Material matters a quiet philosophy

Material matters a quiet philosophy

photos: peter stone

Matthew Harris’ work is immediately striking for its unique language of gentle yet beautifully chaotic assembling of patched, joined, printed and stitched surfaces. The intense visual vocabulary draws on a catalogue of sources; in Harris’ own words, it is a “bringing together and condensing of multiple visual references, scraps of things seen and noted, maybe in passing, maybe studied over time.”

Matthew Harris is a British textile artist whose work in cloth and paper has graced the walls of numerous international galleries and is treasured by collectors in places as far flung as Japan and the United States.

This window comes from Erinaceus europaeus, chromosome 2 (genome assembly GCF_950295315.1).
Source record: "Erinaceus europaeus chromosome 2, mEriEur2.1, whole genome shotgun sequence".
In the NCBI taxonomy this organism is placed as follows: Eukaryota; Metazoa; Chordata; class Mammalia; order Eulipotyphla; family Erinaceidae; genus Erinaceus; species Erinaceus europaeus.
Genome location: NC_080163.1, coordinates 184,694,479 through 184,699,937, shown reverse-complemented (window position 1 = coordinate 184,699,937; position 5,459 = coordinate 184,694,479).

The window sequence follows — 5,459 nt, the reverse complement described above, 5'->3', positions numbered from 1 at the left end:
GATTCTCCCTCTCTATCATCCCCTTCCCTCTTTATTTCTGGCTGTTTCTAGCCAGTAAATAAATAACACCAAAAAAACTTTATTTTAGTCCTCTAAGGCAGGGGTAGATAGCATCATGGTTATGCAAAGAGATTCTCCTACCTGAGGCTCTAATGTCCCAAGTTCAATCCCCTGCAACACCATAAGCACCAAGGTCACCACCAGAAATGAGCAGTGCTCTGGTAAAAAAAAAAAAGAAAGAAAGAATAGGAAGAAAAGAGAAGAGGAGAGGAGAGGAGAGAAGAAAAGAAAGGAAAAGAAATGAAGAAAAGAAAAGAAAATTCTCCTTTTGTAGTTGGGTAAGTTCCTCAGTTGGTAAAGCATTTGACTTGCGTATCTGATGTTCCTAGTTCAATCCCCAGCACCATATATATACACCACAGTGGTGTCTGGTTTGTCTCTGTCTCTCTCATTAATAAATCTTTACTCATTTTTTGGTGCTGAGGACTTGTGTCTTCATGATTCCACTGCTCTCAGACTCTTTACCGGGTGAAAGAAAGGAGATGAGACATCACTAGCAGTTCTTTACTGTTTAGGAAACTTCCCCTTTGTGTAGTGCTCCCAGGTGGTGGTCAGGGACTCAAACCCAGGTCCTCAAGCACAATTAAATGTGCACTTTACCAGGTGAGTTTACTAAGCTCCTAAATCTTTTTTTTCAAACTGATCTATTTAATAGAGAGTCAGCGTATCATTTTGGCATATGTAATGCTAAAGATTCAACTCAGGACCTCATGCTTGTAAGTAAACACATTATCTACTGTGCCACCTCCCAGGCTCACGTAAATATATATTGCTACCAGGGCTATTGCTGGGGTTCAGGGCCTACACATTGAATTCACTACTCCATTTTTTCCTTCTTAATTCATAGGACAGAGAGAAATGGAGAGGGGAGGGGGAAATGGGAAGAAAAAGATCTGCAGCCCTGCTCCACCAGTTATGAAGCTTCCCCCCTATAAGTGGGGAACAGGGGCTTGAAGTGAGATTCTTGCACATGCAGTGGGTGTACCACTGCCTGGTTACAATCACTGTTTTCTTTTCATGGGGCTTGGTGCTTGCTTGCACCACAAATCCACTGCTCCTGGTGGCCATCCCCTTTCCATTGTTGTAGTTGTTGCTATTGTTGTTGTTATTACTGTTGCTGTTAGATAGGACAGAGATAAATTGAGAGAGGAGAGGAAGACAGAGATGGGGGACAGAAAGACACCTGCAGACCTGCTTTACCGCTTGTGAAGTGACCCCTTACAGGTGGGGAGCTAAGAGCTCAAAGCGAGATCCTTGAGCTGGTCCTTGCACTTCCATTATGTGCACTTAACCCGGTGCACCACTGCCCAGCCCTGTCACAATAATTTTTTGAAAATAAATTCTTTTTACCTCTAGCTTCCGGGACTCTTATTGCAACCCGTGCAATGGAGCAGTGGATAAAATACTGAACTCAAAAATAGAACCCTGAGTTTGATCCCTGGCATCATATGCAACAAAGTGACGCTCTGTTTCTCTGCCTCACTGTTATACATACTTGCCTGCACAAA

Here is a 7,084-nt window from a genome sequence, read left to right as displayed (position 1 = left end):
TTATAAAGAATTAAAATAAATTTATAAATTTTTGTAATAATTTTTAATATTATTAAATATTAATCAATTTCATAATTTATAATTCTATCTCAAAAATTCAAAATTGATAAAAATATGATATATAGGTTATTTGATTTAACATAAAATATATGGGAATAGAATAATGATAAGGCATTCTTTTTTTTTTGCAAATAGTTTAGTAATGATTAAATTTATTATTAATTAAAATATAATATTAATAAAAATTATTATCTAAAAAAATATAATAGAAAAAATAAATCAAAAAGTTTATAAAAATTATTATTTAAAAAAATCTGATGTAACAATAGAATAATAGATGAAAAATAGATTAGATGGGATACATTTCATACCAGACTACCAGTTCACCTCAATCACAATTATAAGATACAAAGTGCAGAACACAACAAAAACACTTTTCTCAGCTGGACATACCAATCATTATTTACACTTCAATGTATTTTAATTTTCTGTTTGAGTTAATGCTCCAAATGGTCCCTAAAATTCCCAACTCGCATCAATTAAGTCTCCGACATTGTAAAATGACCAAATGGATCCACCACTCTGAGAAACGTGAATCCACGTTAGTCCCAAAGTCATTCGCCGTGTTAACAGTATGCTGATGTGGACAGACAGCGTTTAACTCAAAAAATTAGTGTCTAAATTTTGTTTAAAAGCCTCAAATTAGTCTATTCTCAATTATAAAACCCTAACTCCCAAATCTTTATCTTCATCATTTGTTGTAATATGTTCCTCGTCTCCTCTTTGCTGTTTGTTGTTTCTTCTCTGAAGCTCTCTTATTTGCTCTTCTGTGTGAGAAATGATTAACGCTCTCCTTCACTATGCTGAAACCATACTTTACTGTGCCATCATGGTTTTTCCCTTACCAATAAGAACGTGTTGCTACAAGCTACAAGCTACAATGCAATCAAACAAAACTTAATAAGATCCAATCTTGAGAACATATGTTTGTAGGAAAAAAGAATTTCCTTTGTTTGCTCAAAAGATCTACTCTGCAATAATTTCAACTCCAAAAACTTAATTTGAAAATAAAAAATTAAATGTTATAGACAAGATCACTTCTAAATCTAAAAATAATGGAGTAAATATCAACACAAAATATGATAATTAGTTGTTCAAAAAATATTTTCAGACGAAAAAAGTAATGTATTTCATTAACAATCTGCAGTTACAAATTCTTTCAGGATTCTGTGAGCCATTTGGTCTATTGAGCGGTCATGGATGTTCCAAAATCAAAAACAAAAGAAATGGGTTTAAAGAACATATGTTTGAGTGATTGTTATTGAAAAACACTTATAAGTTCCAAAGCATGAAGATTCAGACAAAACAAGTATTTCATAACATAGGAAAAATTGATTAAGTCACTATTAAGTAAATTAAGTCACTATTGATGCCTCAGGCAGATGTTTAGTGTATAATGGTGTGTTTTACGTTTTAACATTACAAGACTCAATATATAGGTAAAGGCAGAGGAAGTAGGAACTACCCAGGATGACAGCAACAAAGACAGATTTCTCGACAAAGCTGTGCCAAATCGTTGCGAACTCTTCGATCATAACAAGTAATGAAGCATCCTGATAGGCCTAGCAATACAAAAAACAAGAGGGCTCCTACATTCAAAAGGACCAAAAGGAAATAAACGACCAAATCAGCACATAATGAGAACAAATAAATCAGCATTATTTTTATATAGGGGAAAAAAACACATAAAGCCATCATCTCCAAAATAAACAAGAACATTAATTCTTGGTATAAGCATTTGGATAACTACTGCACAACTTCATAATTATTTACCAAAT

Harris’ work is immediately striking for its unique language of gentle yet beautifully chaotic assembling of patched, joined, printed and stitched surfaces. The intense visual vocabulary draws on a catalogue of sources; in Harris’ own words, it is a “bringing together and condensing of multiple visual references, scraps of things seen and noted, maybe in passing, Trained at London’s Goldsmiths University, in the mid-1980s, Harris was exposed to an array of ideas and thinking in art and design and he might have taken any number of career routes. He found he didn’t quite fit the typical mould of artists at that time and was frustrated by the constant pressure to ‘justify’ and imbue everything with meaning. He resented the need to delve into one’s inner-self and was conscious of a strong sense that meaning and matter are very personal things.